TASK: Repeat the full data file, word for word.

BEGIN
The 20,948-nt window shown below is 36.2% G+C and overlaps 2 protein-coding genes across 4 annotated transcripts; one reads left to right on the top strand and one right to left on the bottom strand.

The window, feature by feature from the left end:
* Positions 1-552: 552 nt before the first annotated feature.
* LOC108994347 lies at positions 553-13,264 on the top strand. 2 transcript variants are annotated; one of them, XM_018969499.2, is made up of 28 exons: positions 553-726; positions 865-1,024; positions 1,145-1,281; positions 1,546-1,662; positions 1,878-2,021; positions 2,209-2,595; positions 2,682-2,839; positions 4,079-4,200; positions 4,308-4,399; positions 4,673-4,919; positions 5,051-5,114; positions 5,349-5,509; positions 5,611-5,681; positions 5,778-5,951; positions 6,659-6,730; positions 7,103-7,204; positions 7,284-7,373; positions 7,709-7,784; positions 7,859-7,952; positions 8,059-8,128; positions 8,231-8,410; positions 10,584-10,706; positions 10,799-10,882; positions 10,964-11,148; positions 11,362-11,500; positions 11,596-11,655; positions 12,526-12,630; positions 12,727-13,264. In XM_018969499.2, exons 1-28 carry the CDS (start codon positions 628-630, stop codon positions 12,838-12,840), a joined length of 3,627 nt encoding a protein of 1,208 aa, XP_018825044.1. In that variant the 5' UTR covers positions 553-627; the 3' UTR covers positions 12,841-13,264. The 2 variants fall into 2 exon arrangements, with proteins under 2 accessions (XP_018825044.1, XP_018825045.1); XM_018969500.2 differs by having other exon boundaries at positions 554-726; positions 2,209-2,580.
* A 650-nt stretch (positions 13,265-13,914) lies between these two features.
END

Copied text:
The 20,948-nt window shown below is 36.2% G+C and overlaps 2 protein-coding genes across 4 annotated transcripts; one reads left to right on the top strand and one right to left on the bottom strand.

The window, feature by feature from the left end:
* Positions 1-552: 552 nt before the first annotated feature.
* LOC108994347 lies at positions 553-13,264 on the top strand. 2 transcript variants are annotated; one of them, XM_018969499.2, is made up of 28 exons: positions 553-726; positions 865-1,024; positions 1,145-1,281; positions 1,546-1,662; positions 1,878-2,021; positions 2,209-2,595; positions 2,682-2,839; positions 4,079-4,200; positions 4,308-4,399; positions 4,673-4,919; positions 5,051-5,114; positions 5,349-5,509; positions 5,611-5,681; positions 5,778-5,951; positions 6,659-6,730; positions 7,103-7,204; positions 7,284-7,373; positions 7,709-7,784; positions 7,859-7,952; positions 8,059-8,128; positions 8,231-8,410; positions 10,584-10,706; positions 10,799-10,882; positions 10,964-11,148; positions 11,362-11,500; positions 11,596-11,655; positions 12,526-12,630; positions 12,727-13,264. In XM_018969499.2, exons 1-28 carry the CDS (start codon positions 628-630, stop codon positions 12,838-12,840), a joined length of 3,627 nt encoding a protein of 1,208 aa, XP_018825044.1. In that variant the 5' UTR covers positions 553-627; the 3' UTR covers positions 12,841-13,264. The 2 variants fall into 2 exon arrangements, with proteins under 2 accessions (XP_018825044.1, XP_018825045.1); XM_018969500.2 differs by having other exon boundaries at positions 554-726; positions 2,209-2,580.
* A 650-nt stretch (positions 13,265-13,914) lies between these two features.